Many younger customers and the large proportion of the rest of the population who have become digital adopters have very different expectations to other customers.
We’ve done several pilots with end users and each time we notice they are very sensitive to the customer experience. For digital natives and enthusiastic adopters from other generations their norm is Netflix, Uber, Revolut and other fully digital companies offering high customer experience.
It is really important to pay attention to these customers. CSPs need to replicate the same level of service experience provided by successful digital businesses like Uber. There are new standards being set everywhere.
In this context, marketers need to react quickly. Very often they have good ideas and want to move on them, but often they don’t have the tools to.
So if you really want to pursue this direction, you have to ensure experience teams can adapt in a few days not months with things like delivering personalised offers.
A seamless customer journey is key. It will make the difference, but you also must ensure you respect the rules. Today more than ever security is everyone’s concern, you have to secure your application and ensure privacy regulations are respected.
What are the pitfalls of introducing digital systems and how can CSPs ensure there are no negative effects on legacy technology they have in-place?
Speaking to a range of our customers we see several barriers to fully embracing digital services, though there are a couple of strands which really stand out.
Some have found it difficult to offer flexible user experiences due to issues related to existing IT infrastructure. One operator told us they have 25 different systems in place and each time they want to implement something they were concerned there would be an impact elsewhere.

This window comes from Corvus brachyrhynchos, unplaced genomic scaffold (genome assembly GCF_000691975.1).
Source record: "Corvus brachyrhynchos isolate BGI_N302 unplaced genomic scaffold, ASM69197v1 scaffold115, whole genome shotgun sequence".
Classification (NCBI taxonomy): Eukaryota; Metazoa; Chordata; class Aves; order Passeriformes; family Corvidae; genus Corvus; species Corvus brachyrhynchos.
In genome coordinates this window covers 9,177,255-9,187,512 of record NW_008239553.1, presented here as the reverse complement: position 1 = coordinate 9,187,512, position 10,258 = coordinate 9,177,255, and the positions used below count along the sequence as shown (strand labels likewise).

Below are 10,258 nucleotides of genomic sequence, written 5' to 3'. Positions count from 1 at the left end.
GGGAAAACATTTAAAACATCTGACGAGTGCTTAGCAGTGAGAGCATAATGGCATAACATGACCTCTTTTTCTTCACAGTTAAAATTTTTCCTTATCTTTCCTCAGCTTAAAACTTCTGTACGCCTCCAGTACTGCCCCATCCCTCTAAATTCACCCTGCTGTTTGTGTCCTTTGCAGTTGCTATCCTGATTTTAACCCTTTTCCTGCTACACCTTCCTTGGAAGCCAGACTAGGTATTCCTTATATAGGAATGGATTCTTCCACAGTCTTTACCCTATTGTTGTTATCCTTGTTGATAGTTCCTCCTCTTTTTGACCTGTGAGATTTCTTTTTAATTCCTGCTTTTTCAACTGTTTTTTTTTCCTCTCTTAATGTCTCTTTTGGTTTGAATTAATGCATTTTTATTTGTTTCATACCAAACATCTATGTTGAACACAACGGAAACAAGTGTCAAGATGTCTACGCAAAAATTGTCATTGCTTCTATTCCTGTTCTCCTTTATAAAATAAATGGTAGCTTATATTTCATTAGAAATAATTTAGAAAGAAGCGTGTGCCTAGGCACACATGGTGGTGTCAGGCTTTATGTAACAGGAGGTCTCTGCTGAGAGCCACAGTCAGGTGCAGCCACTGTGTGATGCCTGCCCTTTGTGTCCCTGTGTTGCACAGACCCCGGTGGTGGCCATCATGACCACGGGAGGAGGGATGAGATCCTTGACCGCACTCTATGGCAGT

Resistance from IT departments can be a major pain point for the marketers, so in response at Thales we’ve created a whole digital journey to allow the implementation of an end-to-end digital offer without impacting legacy systems.
Another issue is logistics. It is never easy to distribute physical goods quickly, but now we have had to in the context of the pandemic. Digital distribution is now the most efficient channel, and with increasing adoption of eSIM this has also become much easier.
Please explain what your value proposition for the CSP is in this context? What benefits are expected?
We’ve put together a whole journey which helps mobile operators to provide the full digital experience: identification; billing; access to the connectivity service and customer care. It’s a complete end-to-end digital solution.
This includes offering a complete “digital operator” in white label form, which can be combined with eSIM management. We can also provide tools enabling trusted digital identities and mobile payments.
Together with partners Thales can deliver BSS systems, catalogue management and customer care. By providing this end-to-end experience we help ensure resilience and growth even in uncertain times.
We also have the means to measure the effectiveness of a digital experience for consumers. We can track success using KPIs related to customer stickiness from digital offerings with churn rates down as low as 2 per cent in some cases.
People sometimes say digital services increase churn, but it’s exactly the opposite. This is an opportunity for CSPs to retain existing customers and increase their base.
Security is also key, it’s in Thales’ DNA really. Having privacy and secure systems in place is fundamental. We cannot go digital without security, it’s just impossible. Interactions will be increasingly remote, so CSPs need to have a reliable system in place to accurately verify customers’ identities, whilst complying with local regulations and specific CSPs’ requirements.
Examples of Thales’ work with operators around the globe in developing and deploying fully digital consumer journeys, and the results of its customer pain points study, are available in Thales Trusted Digital Journey web page.